Teaching Statements & Philosophies

Teaching Statements and Philosophies

A teaching statement describes your approach to teaching: what do you do in the classroom and why do you do it that way? The statement highlights your breadth and depth of teaching experience and addresses aspects of course design, teaching and learning assessment, and teaching development.

Statements of teaching philosophy are a common and highly successful tool for both formative and summative evaluation of teaching. Formatively, the statement helps you reflect systematically upon your teaching. Summatively, the statement gives a comprehensive picture of your teaching. For anyone planning to apply for tenure or for a position at a university, a solid teaching statement is essential. Currently, at least half of postings for assistant professors, regardless of institution type or discipline, ask for a statement of teaching philosophy as part of the application requirements (Kaplan et al, 2007). For graduate students applying for academic jobs, the teaching statement is usually about two pages long, although there are some disciplinary differences. For faculty applying for promotion and tenure, the statement may be five to seven pages long to account for their more substantial and varied teaching experiences.

Statements of teaching philosophy often follow the five-paragraph essay format: an introductory paragraph, several body paragraphs, and a concluding paragraph. The introductory paragraph describes the important knowledge and skills you want students to develop in your discipline. The opening also provides an overview of the strategies and techniques you use to help student achieve these goals.  Each subsequent body paragraph contributes to the most valuable aspect of a good teaching statement: evidence of teaching practice (Kaplan et al., 2007). Readers want to imagine what it feels like to be in your class. Select and describe great moments in your class: what is an important concept or learning objective for a particular course, what methods did you use to teach this concept, what practice activities did students engage in, what were the results or products of this activity? Incorporate evidence you could show to others as proof of this great moment. The final paragraph, rather than a recapitulation of the entire document, is a reflection on your progression as a teacher: what are your successes, what are you working on, what courses would you like to teach, what methods would you like to explore?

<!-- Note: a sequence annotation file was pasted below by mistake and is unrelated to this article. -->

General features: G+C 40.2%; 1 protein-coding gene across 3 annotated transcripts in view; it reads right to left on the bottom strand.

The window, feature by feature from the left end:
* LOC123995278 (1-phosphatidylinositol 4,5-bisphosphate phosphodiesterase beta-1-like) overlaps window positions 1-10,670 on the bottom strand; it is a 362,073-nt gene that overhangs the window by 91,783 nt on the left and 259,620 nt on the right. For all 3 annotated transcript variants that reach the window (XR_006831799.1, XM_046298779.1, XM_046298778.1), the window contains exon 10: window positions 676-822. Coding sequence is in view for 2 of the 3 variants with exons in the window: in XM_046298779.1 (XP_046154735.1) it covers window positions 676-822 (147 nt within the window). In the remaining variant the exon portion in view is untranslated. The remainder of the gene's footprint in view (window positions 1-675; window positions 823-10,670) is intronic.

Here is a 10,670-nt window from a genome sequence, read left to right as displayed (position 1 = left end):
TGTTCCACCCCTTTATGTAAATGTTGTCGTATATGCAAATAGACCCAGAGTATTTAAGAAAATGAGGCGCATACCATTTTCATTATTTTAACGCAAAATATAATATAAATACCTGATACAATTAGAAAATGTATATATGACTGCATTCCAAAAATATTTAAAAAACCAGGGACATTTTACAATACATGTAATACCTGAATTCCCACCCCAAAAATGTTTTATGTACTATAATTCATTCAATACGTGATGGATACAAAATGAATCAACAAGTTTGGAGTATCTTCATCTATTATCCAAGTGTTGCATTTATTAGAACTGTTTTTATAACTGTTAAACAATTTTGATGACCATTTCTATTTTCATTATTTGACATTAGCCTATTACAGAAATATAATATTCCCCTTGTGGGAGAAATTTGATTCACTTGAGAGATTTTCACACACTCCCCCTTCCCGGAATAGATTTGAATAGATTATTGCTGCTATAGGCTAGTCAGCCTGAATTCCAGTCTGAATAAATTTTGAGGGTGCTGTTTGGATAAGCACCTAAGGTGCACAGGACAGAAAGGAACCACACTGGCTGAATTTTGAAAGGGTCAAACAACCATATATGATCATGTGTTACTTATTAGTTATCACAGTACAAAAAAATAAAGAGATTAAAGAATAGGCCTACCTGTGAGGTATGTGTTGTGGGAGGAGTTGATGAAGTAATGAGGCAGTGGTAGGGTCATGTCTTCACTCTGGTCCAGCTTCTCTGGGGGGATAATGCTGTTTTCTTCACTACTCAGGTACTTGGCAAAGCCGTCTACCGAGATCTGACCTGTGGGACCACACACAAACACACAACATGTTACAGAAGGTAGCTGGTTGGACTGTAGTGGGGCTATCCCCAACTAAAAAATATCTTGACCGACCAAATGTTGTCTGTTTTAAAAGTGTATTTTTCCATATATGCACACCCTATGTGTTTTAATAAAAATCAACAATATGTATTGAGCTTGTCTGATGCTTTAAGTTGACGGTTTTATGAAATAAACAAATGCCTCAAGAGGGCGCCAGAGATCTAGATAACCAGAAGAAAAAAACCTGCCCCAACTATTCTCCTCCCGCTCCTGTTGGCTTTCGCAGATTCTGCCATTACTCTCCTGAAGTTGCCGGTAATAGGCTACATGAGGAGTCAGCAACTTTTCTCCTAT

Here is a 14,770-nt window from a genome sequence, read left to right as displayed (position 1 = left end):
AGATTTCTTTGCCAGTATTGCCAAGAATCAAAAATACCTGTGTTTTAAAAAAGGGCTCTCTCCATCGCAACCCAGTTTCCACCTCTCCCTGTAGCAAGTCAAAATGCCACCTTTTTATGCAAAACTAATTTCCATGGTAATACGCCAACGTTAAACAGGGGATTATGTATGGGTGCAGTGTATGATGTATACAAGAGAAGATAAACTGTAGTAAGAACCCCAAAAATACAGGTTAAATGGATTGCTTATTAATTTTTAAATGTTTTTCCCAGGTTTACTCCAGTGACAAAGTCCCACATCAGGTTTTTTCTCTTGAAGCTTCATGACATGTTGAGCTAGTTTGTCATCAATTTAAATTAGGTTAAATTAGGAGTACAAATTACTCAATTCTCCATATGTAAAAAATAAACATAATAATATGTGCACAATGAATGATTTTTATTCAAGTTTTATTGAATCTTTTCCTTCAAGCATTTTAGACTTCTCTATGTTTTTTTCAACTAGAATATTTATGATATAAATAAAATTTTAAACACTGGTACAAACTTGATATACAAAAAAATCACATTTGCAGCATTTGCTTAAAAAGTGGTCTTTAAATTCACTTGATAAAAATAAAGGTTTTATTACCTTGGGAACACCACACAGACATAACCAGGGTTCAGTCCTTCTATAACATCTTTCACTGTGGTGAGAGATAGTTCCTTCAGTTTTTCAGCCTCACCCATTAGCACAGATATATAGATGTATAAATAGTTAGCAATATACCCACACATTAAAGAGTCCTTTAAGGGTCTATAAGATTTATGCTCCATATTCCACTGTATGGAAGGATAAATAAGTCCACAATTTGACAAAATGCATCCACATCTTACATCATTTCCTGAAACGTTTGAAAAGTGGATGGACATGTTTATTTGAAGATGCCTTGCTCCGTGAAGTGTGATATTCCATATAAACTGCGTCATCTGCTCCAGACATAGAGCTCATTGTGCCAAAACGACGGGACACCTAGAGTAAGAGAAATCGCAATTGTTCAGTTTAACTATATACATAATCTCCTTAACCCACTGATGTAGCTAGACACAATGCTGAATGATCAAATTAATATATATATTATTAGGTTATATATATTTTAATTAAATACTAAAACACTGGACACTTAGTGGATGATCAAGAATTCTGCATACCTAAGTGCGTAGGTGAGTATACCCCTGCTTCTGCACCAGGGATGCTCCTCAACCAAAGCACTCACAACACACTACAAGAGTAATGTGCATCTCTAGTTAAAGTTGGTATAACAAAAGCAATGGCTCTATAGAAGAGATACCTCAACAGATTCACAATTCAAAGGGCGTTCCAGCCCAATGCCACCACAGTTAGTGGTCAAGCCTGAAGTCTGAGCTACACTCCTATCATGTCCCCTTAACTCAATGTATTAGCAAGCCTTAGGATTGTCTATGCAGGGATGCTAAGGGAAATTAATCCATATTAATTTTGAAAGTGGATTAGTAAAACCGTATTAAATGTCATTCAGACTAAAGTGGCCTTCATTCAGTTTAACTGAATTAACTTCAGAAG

Bruff, D. 2007. Valuing and evaluating teaching in the mathematics faculty hiring process. Notices of the American Mathematical Society, 54(10), 1308-1315. 

The Center for Teaching at Vanderbilt University has excellent online resources about developing a teaching statement.

Kaplan, M., Meizlish, D.S., O’Neal, C., & Wright, M.C. 2007. A research-based rubric for developing statements of teaching philosophy. In D.R. Robertson and L.B. Nilson (Eds.), To Improve the Academy, 26, 242-262.

Kaplan et al. provide research on the use of teaching statements in academic hiring, and the qualities of effective teaching statements. 

Kearns, K.D. & Sullivan, C.S. 2011. Resources and practices to help graduate students and postdoctoral fellows write statements of teaching philosophy. Advances in Physiology Education 35(2), 136-145.

Kearns and Sullivan provide strategies for developing a teaching statement. 

Seldin, P. 2004.  The teaching portfolio: A practical guide to improved performance and promotion/tenure decisions (3rd ed.).  Bolton, MA: Anker Publishing.

The Teaching Portfolio provides an excellent overview of the teaching portfolio and the teaching statement.  Several example portfolios, including statements of teaching philosophy, are provided at the end of the book. 

Who Is Doing This at IUB

Many department-based pedagogy courses, such as French and Italian, Medical Sciences, and Spanish and Portuguese, require their graduate students to prepare a statement of teaching philosophy and teaching portfolio.

Several graduate students have written teaching statements that are used as examples in our workshops.

When looking at these sample teaching statements, ask yourself what questions about teaching were addressed and what questions remain. Look at the organization of the paragraphs and how they connect back to the thesis (and what WAS the thesis?).  Notice the specificity of the teaching moments.

For More Help or Information

Katie Kearns conducts workshops for graduate students every fall and spring on how to develop a teaching statement. Your department may also sponsor portfolio workshops facilitated by the CITL. The CITL also maintains a non-circulating collection of portfolios, each containing a teaching statement, created by graduate students. You may also contact CITL to meet with a consultant to discuss your teaching statement.